If we go back to this Christiansen model, we can kind of think about AI and ML is that same sort of disruptive innovation. But to be honest, a lot of the things that AI can do for us particularly what it’s doing for us today, are things that weren’t really worth us doing manually anyway? I mean, one example would be like, you know, time optimization, figuring out what is the right time to send an email to each specific, you know, customer on a list. This is something an algorithm is perfect that no machine wouldn’t, no human would want to spend their time doing that, you know longtail keyword optimization, I mean, if you talk about, you know, thousands of long tail keywords, not really one humans like building. Mechanized, is when we start to bring automation, so we have like rules based automation replies to a customer’s chat requests, they’re things we do that are still not automated, but very human, you know, meaningful, having a one on one video chat with a customer, you know, and then where things get really exciting is, can we have things that are both highly automated, you know, and powered by AI, but we bring the special sauce of our humanity to bear these magical moments where an AI detects that a customer on a site is having a problem, and alerts a marketer who actually is able to intervene personally.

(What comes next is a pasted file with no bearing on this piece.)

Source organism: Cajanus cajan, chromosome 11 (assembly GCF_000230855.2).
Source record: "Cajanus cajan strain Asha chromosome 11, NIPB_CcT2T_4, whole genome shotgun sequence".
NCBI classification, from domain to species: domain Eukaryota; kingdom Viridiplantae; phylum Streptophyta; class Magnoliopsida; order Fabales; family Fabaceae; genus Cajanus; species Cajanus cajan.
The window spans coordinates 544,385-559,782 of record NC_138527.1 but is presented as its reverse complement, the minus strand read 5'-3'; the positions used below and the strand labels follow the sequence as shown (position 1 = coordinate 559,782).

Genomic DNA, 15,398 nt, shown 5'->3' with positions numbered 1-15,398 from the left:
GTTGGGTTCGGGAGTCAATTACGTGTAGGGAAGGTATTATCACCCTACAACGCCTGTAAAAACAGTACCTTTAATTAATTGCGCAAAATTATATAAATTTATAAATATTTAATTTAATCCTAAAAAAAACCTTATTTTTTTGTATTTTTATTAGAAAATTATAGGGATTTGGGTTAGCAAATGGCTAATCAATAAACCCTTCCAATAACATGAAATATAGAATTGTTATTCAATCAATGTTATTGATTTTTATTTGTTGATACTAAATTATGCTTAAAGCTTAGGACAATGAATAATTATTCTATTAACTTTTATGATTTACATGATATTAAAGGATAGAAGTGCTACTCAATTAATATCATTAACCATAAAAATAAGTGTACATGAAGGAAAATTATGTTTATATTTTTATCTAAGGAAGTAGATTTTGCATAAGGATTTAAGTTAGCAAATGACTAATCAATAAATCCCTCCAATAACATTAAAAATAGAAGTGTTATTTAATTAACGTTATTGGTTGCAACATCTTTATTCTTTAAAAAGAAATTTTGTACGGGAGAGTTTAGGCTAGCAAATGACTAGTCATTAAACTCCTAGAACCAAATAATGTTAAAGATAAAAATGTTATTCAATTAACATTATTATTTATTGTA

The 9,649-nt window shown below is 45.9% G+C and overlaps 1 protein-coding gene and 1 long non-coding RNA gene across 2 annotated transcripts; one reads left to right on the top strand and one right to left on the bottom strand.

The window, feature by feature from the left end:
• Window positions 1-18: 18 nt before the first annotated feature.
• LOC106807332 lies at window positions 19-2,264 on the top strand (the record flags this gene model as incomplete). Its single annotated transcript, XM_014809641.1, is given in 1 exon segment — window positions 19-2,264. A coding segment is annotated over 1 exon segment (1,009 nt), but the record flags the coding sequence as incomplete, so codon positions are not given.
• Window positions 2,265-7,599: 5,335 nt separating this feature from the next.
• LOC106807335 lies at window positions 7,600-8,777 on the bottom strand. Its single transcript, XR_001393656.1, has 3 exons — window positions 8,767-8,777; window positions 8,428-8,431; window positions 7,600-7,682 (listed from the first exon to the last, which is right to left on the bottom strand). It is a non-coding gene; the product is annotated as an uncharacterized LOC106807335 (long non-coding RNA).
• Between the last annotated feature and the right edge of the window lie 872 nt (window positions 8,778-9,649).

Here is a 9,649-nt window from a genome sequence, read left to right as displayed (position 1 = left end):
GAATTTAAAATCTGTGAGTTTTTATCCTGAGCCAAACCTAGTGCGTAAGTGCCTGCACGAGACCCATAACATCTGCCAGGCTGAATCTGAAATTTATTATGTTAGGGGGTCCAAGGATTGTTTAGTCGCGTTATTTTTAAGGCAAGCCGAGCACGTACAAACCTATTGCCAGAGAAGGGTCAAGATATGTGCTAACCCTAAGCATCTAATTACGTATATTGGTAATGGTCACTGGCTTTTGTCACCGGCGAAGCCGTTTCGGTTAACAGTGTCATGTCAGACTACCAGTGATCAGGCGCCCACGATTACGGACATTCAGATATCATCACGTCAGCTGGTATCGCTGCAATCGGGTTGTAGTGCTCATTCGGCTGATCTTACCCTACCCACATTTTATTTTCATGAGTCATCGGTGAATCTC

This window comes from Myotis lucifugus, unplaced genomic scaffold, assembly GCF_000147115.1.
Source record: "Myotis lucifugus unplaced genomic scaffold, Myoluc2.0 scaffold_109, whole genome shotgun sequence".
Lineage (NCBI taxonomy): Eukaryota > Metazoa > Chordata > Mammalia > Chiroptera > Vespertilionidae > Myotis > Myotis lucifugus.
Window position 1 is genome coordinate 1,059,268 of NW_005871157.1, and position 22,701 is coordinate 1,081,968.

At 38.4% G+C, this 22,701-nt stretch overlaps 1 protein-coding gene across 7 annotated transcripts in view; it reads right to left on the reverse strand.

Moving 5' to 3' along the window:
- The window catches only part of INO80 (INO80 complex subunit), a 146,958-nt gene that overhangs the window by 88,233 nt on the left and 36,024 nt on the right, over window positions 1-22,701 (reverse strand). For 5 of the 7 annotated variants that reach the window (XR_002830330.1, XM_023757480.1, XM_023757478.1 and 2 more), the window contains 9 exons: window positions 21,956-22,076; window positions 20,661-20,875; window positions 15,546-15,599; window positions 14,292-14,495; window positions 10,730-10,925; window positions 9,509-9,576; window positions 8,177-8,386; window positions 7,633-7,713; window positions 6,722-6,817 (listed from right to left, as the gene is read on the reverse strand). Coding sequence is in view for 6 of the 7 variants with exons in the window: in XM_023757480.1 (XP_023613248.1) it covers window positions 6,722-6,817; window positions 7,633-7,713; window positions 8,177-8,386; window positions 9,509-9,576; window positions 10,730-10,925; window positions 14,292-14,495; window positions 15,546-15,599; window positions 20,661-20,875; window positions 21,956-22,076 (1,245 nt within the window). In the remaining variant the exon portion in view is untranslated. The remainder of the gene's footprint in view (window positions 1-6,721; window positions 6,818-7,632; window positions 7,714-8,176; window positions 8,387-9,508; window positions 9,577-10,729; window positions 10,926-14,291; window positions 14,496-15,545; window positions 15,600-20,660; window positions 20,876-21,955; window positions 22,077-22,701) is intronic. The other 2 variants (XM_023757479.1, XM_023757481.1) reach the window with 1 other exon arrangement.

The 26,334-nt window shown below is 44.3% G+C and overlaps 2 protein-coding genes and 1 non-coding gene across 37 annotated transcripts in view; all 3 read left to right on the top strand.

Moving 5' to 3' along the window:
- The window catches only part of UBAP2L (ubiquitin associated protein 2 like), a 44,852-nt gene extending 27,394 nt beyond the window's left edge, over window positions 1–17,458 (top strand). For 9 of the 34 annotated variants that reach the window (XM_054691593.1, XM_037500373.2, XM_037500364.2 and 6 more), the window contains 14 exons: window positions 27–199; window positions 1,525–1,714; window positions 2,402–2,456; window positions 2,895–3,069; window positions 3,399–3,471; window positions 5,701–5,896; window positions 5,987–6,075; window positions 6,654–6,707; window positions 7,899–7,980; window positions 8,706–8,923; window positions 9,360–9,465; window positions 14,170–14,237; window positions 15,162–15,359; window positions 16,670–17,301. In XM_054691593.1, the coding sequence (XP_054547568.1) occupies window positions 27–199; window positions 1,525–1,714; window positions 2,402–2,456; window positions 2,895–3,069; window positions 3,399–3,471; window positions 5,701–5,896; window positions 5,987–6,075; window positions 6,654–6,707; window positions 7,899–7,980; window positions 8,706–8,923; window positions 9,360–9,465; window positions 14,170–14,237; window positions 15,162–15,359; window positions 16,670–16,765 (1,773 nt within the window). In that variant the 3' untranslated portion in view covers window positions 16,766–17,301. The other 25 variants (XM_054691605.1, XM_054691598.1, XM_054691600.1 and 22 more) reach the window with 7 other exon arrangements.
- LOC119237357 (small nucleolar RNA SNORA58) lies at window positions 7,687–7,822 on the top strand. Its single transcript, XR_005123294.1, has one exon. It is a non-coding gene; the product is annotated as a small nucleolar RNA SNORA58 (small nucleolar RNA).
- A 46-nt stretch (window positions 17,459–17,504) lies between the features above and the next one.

So one last thing I want to leave you with here on this harmonizing human and machines, is it’s not just about us, as sellers and marketers. Increasingly, buyers are leveraging, more software to help with their process too and so for all these different ways we engage, you know, between buyers and sellers, like human to human sales, and service is still going to be very important, you know, but humans might play the leading role in those interactions. They’re both supported by software and machines. One of the things we’ll start to see as a more interesting pattern here is even machine to machine buying interactions shift starting to emerge. Now we can think of this almost as bot-commerce, where the machines negotiate with algorithms on each side and then humans who are sort of stepping back and giving a higher level direction.

Very exciting stuff. This is a really exciting decade ahead. It’s very much a golden age for marketing and Martech. And I would argue that when you step back and look at it, we can really think of it as the age of the augmented marketer. Over 10 years, you know, the lever that is martech is going to be incredible to move the world of marketing. This big ops capability will become our fulcrum, we will be the augmented marketers, and to quote Archimedes give me a lever long enough and a fulcrum on which to place it, and I shall move the world.

Watch BE+ | Way forward mantras for post COVID world | Leading marketing leaders like Deepa Krishnan, Anurita Chopra, Samir Singh to Santosh Iyer, across sectors in the special video series